Outsourcing Fulfillment

Save time and money--and skip a few headaches--by letting someone else fill your orders.

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By Dan Blacharski

Opinions expressed by Entrepreneur contributors are their own.

Q: I'm writing a business plan for an online retail clothing site, and I want to run it from home until the company grows. I want to outsource the fulfillment to cut operating expenses. Can you give me some advice?

A: You are smart to consider outsourcing fulfillment--44 percent of online retailers lose money on shipping and handling. B2C Web sites typically have to operate on very thin profit margins, simply because the Web is so pervasive and consumers have the ability to easily compare and contrast prices. If somebody else out there sells the same thing you sell for a nickel less, your customers will know about it. And because the profit margin is so small, by the time you put the product in a box, surround it with Styrofoam packing peanuts and take it down to UPS, you've often lost money. (Have you ever priced packing material at your local office supply store? The cost of Styrofoam peanuts alone can eat up every cent of your profit.)

One advantage of using a fulfillment outsourcer (especially one of the larger ones) is that they are able to buy shipping materials in large quantities in order to receive volume discounts. They can then pass the savings on to their clients. Another plus: When you outsource fulfillment, you don't have to run a large warehouse operation, and this in itself can be a big money-saver. (Buying large amounts of inventory and having that inventory sit is very ineffective and costly.)

Perhaps the greatest advantage is that an outside fulfillment organization is likely to be automated. The contractor-who has invested millions of dollars to create a system that's highly accurate-keeps your costs down, speeds up your processing time and lowers your inventory requirements. They can do this because they don't use a paper-based system, where a warehouse employee takes a piece of paper and walks through the warehouse picking out each product on the order. This approach is naturally prone to error, and a paper-based system's biggest failure is poor picking. A sophisticated fulfillment operation will have an automated system with bar code readers to ensure a higher degree of accuracy.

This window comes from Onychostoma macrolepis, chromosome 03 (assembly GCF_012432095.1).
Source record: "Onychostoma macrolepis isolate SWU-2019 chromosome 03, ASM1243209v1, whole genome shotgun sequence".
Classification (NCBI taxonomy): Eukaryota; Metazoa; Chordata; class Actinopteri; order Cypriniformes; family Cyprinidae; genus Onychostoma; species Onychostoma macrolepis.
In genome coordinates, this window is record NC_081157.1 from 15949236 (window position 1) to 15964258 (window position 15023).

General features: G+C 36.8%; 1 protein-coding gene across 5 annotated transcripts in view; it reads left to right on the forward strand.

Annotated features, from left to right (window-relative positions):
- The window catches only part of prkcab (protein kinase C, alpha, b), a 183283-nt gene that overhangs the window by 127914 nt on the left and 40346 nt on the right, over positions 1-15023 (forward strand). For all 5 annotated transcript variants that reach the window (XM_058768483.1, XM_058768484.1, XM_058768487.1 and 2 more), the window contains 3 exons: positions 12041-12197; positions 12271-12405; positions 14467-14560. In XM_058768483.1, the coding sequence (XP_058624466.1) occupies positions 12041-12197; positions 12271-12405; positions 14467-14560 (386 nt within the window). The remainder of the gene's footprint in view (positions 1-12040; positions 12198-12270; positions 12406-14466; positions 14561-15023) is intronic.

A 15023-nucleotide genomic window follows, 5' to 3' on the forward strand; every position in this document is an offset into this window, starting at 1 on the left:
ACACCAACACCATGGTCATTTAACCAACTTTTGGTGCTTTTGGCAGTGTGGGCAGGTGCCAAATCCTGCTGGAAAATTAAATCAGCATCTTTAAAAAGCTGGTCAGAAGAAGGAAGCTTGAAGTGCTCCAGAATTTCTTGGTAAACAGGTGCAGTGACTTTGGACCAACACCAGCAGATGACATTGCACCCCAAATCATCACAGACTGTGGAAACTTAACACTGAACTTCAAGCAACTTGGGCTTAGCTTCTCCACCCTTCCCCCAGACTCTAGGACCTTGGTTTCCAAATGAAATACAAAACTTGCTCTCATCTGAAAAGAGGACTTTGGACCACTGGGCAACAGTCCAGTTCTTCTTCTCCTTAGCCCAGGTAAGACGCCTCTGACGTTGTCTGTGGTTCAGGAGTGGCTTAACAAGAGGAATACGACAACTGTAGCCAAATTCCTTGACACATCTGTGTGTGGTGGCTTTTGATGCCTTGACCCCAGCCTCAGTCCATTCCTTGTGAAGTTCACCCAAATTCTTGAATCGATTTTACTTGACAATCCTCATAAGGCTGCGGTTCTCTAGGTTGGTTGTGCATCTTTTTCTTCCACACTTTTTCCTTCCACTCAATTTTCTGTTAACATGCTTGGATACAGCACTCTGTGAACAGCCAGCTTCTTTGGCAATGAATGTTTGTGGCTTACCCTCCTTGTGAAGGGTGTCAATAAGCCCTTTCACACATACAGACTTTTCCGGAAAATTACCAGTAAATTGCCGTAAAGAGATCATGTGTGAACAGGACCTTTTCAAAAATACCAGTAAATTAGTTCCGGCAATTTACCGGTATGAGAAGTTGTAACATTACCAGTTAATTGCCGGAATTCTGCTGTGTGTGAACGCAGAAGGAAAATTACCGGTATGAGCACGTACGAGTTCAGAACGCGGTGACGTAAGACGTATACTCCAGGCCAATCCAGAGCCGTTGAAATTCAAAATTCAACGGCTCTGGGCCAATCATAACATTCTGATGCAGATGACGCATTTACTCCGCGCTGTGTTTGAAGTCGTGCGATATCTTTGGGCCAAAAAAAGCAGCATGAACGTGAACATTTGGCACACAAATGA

As you select a fulfillment service, here are some things to keep in mind:

  • Fulfillment is connected with everything else in your operation. Select an outsourcer that understands the integration involved.
  • Make sure you get periodic reports on everything that goes into and out of the fulfillment center.
  • Your fulfillment contractor should be able to handle multiple sales channels. Regardless of where the orders originate, fulfillment should be able to take place at the same speed and with the same level of efficiency across the board. Furthermore, you should be able to get a channel breakdown report.
  • Find out about returns management. Can the fulfillment company handle returns to your satisfaction? Some providers can even take returned products and refurbish them for you.
  • Some full-service fulfillment contractors also operate call centers, where they can take orders on your behalf and field customer service calls.

Dan Blacharski has more than 15 years of industry experience, has written several books and writes for a wide variety of trade publications. Currently living in Santa Cruz, California, Blacharski has three entrepreneurial high-tech companies under development, and is also writing the next edition of Entrepreneur Media's How to Become an Internet Entrepreneur.

Dan Blacharski

Author of

Dan Blacharski is a thought leader and PR counsel to several Internet startups. He is author of the book "Born in the Cloud Marketing: Transformative Strategies for the Next Generation of Cloud-Based Businesses."

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